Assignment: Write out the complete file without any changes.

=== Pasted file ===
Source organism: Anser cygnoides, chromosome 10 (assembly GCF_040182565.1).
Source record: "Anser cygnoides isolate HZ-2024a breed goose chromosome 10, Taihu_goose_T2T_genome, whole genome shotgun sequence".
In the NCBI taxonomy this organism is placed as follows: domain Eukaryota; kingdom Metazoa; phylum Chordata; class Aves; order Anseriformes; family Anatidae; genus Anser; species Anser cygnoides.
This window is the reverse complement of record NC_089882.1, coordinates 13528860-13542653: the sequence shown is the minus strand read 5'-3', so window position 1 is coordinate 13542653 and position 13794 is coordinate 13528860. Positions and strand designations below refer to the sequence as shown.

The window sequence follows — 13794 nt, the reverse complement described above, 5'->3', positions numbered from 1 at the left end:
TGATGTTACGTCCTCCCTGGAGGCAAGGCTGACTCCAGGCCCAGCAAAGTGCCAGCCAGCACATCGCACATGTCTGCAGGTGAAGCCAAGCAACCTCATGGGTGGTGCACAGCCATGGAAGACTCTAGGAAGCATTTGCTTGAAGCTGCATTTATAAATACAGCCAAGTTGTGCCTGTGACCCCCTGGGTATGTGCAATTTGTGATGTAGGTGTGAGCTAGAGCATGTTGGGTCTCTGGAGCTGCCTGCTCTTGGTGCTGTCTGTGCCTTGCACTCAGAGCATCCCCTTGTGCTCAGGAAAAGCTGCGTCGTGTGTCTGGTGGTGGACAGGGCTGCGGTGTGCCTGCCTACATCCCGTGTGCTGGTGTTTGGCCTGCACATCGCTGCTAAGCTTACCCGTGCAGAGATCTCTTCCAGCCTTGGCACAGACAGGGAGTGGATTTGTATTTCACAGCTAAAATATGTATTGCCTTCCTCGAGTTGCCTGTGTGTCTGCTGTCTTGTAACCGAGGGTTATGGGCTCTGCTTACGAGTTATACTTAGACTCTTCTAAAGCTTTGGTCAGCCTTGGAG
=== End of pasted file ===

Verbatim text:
Source organism: Anser cygnoides, chromosome 10 (assembly GCF_040182565.1).
Source record: "Anser cygnoides isolate HZ-2024a breed goose chromosome 10, Taihu_goose_T2T_genome, whole genome shotgun sequence".
In the NCBI taxonomy this organism is placed as follows: domain Eukaryota; kingdom Metazoa; phylum Chordata; class Aves; order Anseriformes; family Anatidae; genus Anser; species Anser cygnoides.
This window is the reverse complement of record NC_089882.1, coordinates 13528860-13542653: the sequence shown is the minus strand read 5'-3', so window position 1 is coordinate 13542653 and position 13794 is coordinate 13528860. Positions and strand designations below refer to the sequence as shown.

The window sequence follows — 13794 nt, the reverse complement described above, 5'->3', positions numbered from 1 at the left end:
TGATGTTACGTCCTCCCTGGAGGCAAGGCTGACTCCAGGCCCAGCAAAGTGCCAGCCAGCACATCGCACATGTCTGCAGGTGAAGCCAAGCAACCTCATGGGTGGTGCACAGCCATGGAAGACTCTAGGAAGCATTTGCTTGAAGCTGCATTTATAAATACAGCCAAGTTGTGCCTGTGACCCCCTGGGTATGTGCAATTTGTGATGTAGGTGTGAGCTAGAGCATGTTGGGTCTCTGGAGCTGCCTGCTCTTGGTGCTGTCTGTGCCTTGCACTCAGAGCATCCCCTTGTGCTCAGGAAAAGCTGCGTCGTGTGTCTGGTGGTGGACAGGGCTGCGGTGTGCCTGCCTACATCCCGTGTGCTGGTGTTTGGCCTGCACATCGCTGCTAAGCTTACCCGTGCAGAGATCTCTTCCAGCCTTGGCACAGACAGGGAGTGGATTTGTATTTCACAGCTAAAATATGTATTGCCTTCCTCGAGTTGCCTGTGTGTCTGCTGTCTTGTAACCGAGGGTTATGGGCTCTGCTTACGAGTTATACTTAGACTCTTCTAAAGCTTTGGTCAGCCTTGGAG